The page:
5

FIGURE 19.8 Reinforced concrete shear wall construction.

to collapse. The connections between concrete panels are also vulnerable to failure. Without these, the building loses much of its lateral force resisting capacity. For these reasons, many tilt-up buildings were damaged in the 1971 San Fernando Earthquake. Since 1973, tilt-up construction practices have changed in California and other high-seismicity regions, requiring positive wall-diaphragm connection and prohibiting cross-grain bending in wall ledgers. (Such requirements may not have yet been made in other regions of the country.) However, a large number of these older, pre-1970s vintage tilt-up buildings still exist and have not been retrofitted to correct this wall-anchor defect. These buildings are a prime source of seismic hazards. In areas of low or moderate seismicity, inadequate wall anchor details continue to be employed. Damage to tilt-up buildings was observed again in the 1994 MW 6.7 Northridge earthquake, where the primary problems were poor wall anchorage into the concrete and excessive forces due to flexible roof diaphragms amplifying ground motion to a greater extent than anticipated in the code.

Precast concrete frame construction, first developed in the 1930s, was not widely used until the 1960s. The precast frame is essentially a post and beam system in concrete where columns, beams, and slabs are prefabricated and assembled on site, Figure 19.9. Various types of members are used: vertical load-carrying elements may be Ts, cross-shapes, or arches and are often more than one story in height. Beams are often Ts and double Ts or rectangular sections. Prestressing of the members, including pretensioning and posttensioning, is often employed. The LFRS is often concrete cast-in-place shear walls. The earthquake performance of this structural type varies greatly and is sometimes poor. This type of building can perform well if the details used to connect the structural elements have sufficient strength and ductility (toughness). Because structures of this type often employ cast-in-place concrete shear walls for lateral load resistance, they experience the same types of damage as other shear wall building types. Some of the problem areas specific to precast frames are (a) poorly designed connections between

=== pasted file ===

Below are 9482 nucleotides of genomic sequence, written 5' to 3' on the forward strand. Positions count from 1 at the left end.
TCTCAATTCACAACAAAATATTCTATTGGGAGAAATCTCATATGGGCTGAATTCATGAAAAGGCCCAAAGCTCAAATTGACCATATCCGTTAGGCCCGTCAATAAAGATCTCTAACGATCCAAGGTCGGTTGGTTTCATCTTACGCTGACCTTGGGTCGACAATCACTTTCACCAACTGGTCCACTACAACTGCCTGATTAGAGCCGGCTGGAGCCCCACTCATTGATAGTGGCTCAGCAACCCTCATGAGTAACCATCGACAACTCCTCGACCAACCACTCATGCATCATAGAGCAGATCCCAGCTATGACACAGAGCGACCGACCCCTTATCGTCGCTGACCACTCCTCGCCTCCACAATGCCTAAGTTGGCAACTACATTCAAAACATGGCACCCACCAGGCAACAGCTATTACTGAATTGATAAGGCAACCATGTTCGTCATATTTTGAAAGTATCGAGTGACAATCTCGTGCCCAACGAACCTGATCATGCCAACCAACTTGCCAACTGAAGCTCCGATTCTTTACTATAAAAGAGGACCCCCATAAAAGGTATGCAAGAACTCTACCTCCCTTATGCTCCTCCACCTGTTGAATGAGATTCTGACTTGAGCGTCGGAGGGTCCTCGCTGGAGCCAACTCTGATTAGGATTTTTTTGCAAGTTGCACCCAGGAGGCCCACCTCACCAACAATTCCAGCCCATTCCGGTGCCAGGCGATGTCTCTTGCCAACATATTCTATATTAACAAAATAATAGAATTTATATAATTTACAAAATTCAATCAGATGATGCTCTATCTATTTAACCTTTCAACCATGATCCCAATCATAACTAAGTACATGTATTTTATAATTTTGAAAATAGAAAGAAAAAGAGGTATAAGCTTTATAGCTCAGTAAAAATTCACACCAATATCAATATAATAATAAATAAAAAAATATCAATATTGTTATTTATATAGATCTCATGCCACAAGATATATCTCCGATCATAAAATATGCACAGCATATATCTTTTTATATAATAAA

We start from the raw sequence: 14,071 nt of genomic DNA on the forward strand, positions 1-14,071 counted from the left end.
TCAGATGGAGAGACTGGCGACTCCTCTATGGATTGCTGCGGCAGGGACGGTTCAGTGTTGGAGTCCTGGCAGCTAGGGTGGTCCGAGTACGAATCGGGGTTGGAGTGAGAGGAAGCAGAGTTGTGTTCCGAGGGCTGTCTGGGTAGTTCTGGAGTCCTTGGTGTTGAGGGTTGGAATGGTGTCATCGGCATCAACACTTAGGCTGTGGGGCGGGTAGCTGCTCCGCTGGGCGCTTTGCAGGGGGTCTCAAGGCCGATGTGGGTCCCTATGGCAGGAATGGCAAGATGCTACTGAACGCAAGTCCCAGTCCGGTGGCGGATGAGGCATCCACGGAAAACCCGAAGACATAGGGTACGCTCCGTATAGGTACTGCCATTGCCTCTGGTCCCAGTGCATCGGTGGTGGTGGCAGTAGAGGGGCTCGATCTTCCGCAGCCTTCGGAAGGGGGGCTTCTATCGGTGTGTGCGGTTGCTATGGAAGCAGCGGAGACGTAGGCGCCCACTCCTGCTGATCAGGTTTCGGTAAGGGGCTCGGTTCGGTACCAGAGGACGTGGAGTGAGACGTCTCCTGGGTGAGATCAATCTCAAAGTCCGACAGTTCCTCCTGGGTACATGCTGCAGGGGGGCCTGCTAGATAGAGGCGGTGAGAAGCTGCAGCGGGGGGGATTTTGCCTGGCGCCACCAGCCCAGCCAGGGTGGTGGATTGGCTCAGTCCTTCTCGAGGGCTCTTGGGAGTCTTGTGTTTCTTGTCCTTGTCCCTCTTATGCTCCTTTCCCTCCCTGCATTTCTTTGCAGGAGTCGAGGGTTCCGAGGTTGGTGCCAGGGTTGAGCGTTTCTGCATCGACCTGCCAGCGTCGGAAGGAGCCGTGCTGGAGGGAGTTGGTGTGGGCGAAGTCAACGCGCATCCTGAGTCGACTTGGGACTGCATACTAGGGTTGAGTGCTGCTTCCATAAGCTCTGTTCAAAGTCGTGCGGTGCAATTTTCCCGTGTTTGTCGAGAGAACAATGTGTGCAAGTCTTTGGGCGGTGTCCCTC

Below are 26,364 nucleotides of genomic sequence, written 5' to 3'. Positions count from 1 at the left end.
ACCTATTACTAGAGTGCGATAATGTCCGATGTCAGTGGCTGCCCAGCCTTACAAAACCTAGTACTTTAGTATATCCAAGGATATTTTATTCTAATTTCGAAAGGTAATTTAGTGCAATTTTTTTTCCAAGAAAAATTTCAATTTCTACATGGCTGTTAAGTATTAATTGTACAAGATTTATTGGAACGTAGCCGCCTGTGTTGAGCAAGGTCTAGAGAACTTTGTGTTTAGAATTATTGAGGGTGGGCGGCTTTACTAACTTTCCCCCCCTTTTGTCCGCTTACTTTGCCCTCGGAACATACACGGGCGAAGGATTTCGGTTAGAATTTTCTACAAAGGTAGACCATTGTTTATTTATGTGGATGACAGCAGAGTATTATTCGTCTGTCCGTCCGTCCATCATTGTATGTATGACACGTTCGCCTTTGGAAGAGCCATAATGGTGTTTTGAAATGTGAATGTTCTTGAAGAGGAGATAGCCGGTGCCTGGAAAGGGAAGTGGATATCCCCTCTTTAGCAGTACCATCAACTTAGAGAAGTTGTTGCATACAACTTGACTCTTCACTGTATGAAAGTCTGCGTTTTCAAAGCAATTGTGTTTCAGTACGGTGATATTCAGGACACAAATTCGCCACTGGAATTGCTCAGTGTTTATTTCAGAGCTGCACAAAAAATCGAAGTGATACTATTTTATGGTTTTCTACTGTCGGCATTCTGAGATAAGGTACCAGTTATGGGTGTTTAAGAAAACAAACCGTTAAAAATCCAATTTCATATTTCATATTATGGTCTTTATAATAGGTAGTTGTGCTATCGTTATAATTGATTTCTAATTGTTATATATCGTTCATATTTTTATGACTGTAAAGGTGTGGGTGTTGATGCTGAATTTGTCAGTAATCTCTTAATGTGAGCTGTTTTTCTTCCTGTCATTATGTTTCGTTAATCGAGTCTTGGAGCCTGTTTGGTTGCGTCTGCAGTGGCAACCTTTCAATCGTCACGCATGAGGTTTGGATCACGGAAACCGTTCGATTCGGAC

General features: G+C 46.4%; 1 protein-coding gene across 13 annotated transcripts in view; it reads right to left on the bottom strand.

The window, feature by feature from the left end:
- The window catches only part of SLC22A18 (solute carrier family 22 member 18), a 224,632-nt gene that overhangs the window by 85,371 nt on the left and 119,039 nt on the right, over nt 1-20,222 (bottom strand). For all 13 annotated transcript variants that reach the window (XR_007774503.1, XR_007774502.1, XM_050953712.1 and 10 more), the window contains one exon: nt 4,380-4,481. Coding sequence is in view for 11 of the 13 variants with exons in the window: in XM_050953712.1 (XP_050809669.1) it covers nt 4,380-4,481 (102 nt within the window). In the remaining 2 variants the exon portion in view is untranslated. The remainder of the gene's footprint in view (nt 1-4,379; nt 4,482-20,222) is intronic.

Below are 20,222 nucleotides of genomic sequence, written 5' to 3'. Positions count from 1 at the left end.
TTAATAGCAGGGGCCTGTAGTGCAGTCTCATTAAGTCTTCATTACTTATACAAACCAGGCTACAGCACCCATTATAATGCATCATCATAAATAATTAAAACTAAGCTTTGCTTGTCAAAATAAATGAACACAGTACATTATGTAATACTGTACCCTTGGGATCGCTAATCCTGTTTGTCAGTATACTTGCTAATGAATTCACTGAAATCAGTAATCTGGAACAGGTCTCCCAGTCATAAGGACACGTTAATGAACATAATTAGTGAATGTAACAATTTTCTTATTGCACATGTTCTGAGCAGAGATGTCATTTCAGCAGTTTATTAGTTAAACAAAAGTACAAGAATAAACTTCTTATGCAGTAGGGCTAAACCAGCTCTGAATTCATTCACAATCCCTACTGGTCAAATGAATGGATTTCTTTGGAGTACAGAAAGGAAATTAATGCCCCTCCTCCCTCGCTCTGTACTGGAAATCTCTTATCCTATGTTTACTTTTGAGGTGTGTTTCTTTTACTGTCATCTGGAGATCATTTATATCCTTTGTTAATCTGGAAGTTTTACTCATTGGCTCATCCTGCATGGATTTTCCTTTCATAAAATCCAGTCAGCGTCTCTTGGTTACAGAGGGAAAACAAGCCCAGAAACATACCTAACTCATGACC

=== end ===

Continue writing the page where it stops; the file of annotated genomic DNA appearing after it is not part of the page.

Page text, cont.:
Roof/floor span systems Wall systems

1. Structural concrete "T" sections 4. Load-bearing frame components (cross)

2. Structural double "T" sections 5. Multistory load-bearing panels

3. Hollow core concrete slab

Roof/floor span systems Wall systems

1. Structural concrete "T" sections 4. Load-bearing frame components (cross)

2. Structural double "T" sections 5. Multistory load-bearing panels

3. Hollow core concrete slab

Curtain wall system Structural system

6. Precast concrete panels 8. Precast column and beams

7. Metal, glass, or stone panels

Curtain wall system Structural system

6. Precast concrete panels 8. Precast column and beams

7. Metal, glass, or stone panels

FIGURE 19.9 Precast concrete construction.

prefabricated elements can fail; (b) accumulated stresses can result due to shrinkage and creep and due to stresses incurred in transportation; (c) loss of vertical support can occur due to inadequate bearing area and/or insufficient connection between floor elements and columns; and (d) corrosion of metal connectors between prefabricated elements can occur. A number of precast parking garages failed in the 1994 MW 6.7 Northridge Earthquake, including a large structure at the Cal State Northridge campus that sustained a progressive failure. This structure had a perimeter precast MRF and interior non-ductile columns — the MRF sustained large but tolerable deflections; however, interior nonductile columns failed under these deflections, resulting in an interior collapse, which then pulled the exterior MRFs over.

0 0

Post a comment